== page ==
2.3 Social constructivism
Social constructivism maintains the importance of the central role of the child as an active learner.
However, this theory regards learning not as an individual activity but as a social one, in which language plays a crucial role in developing understanding and learning is not considered to be limited by a child’s stage of development.
Vygotsky (1978) was an important contributor to this theory. He identified the gap between what a child can do as an unaided individual and what they can do with the help of a more knowledgeable other. He called this gap the ‘zone of proximal development’ or ZPD. Bruner (1978) later used the term ‘scaffolding’ to describe the way that the more knowledgeable person can support the child’s cognitive development. This more knowledgeable person might be the teacher but might also be other students, classroom assistants, parents or outside groups. Seen in this way, children’s learning is not bounded by the school but is a continuous process that has a particular focus at school.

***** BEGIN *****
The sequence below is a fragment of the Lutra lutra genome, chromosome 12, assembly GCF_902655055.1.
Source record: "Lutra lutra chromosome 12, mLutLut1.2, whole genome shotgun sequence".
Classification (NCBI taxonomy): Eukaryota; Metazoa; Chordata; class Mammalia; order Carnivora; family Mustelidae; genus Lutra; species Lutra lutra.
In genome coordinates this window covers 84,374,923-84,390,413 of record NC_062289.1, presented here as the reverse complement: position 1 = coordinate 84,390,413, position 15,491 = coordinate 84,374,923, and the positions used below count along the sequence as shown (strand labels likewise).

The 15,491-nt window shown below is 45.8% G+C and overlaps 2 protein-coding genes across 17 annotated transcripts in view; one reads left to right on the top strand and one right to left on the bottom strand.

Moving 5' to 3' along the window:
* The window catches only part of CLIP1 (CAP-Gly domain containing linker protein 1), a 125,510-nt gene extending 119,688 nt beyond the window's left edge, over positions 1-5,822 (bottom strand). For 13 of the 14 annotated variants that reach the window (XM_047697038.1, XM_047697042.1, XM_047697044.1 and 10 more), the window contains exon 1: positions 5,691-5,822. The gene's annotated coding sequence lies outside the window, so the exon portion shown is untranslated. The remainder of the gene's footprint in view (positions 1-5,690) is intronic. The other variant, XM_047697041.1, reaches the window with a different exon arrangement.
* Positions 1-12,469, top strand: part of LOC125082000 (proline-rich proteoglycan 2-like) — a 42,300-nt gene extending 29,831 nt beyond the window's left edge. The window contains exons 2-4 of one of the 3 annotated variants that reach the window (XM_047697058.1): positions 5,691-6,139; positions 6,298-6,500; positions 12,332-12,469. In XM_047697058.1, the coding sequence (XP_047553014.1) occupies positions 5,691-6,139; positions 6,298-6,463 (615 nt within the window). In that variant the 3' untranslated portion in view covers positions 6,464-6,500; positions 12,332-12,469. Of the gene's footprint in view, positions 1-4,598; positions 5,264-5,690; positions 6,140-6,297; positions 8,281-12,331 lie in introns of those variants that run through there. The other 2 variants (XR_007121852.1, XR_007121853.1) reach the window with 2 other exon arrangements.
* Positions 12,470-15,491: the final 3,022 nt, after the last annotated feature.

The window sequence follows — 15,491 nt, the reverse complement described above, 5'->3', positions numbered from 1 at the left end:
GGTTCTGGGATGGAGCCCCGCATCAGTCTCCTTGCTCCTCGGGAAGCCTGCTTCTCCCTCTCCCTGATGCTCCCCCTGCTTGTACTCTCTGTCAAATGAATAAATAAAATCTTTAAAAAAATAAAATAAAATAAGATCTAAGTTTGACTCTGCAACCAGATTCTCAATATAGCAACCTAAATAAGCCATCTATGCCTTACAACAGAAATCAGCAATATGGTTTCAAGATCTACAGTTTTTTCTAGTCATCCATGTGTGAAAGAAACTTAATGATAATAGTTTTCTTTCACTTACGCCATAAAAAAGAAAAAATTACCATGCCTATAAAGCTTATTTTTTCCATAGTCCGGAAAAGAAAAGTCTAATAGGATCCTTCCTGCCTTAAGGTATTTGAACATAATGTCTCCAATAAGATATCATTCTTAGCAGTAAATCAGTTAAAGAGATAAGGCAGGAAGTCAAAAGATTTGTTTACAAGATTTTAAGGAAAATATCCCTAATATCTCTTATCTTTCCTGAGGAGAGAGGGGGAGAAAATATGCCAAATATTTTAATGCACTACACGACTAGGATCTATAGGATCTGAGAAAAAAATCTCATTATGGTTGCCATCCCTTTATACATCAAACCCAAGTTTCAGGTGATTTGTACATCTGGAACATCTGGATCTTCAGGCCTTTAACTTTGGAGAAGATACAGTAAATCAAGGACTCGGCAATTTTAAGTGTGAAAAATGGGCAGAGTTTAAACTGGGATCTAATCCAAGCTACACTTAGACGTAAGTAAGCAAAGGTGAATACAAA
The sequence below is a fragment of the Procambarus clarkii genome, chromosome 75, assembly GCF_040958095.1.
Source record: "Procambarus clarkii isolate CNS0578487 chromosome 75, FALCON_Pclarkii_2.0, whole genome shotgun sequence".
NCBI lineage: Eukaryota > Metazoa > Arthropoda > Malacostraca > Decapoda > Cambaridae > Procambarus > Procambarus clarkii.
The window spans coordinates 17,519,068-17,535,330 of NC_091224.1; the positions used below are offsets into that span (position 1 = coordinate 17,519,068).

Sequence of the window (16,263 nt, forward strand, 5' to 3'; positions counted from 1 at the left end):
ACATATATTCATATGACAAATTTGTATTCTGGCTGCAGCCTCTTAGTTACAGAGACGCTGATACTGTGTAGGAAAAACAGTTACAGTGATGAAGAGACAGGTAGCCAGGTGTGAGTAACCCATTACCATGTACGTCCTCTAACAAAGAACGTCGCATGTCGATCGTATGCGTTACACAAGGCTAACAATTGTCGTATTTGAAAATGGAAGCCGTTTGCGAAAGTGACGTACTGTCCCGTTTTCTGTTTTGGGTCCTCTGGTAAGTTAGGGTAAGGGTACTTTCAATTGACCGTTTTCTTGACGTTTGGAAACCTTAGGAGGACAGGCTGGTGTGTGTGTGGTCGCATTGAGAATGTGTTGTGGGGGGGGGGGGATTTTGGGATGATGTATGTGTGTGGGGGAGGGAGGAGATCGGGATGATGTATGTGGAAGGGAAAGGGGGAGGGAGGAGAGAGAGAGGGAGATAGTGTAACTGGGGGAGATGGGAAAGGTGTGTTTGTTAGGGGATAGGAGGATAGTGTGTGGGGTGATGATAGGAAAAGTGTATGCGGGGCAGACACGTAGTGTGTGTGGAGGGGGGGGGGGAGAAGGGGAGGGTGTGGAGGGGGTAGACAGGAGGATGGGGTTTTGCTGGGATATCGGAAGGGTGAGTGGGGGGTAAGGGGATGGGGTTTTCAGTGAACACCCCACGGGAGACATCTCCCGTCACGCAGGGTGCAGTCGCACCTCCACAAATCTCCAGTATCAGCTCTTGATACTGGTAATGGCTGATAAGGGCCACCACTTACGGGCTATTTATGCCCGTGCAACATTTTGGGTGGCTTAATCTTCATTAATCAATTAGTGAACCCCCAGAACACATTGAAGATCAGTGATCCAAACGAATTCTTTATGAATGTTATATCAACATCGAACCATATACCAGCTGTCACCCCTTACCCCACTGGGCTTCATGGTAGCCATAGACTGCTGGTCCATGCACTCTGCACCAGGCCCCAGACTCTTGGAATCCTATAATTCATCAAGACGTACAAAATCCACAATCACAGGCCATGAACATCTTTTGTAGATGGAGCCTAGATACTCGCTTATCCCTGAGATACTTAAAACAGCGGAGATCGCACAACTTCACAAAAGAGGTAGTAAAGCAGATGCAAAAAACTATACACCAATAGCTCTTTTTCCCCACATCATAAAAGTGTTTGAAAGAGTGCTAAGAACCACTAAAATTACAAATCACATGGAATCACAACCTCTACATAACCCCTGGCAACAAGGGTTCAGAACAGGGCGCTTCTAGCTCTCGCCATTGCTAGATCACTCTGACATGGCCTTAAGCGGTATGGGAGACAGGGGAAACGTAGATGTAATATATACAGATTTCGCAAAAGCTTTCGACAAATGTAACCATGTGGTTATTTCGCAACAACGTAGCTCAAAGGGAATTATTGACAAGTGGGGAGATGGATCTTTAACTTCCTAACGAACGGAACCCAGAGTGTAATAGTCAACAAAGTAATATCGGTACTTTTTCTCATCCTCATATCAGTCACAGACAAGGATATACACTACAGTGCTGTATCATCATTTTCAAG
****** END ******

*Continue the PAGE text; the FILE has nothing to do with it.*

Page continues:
Activity 4 Defining social constructivism
Listen to the audio interview with Harry Daniels, Professor of Education, Culture and Pedagogy at the University of Bath in which he explains social constructivism.
Identify examples from your own learning or teaching, or from your observations of students, that support this theory. An example would be where ‘scaffolding’ was used or where a more knowledgeable ‘other’ person was involved.
This theory of learning has significant implications for teachers, such as knowing the current learning of each student and, through careful scaffolding, enabling the student to progress by providing just the right amount of help. Here, then, the teacher does not adopt a passive role in relation to student learning but actively intervenes to help the student move forward. However, this is not easy. How can we be sure that the intervention falls within the ZPD and does not lie beyond it or, indeed, does not ask too little?
These theories of learning are well established and, as you will have seen, manifest themselves in school in many ways. In the next section we will discuss more recent theories that can also contribute to your understanding of how children learn.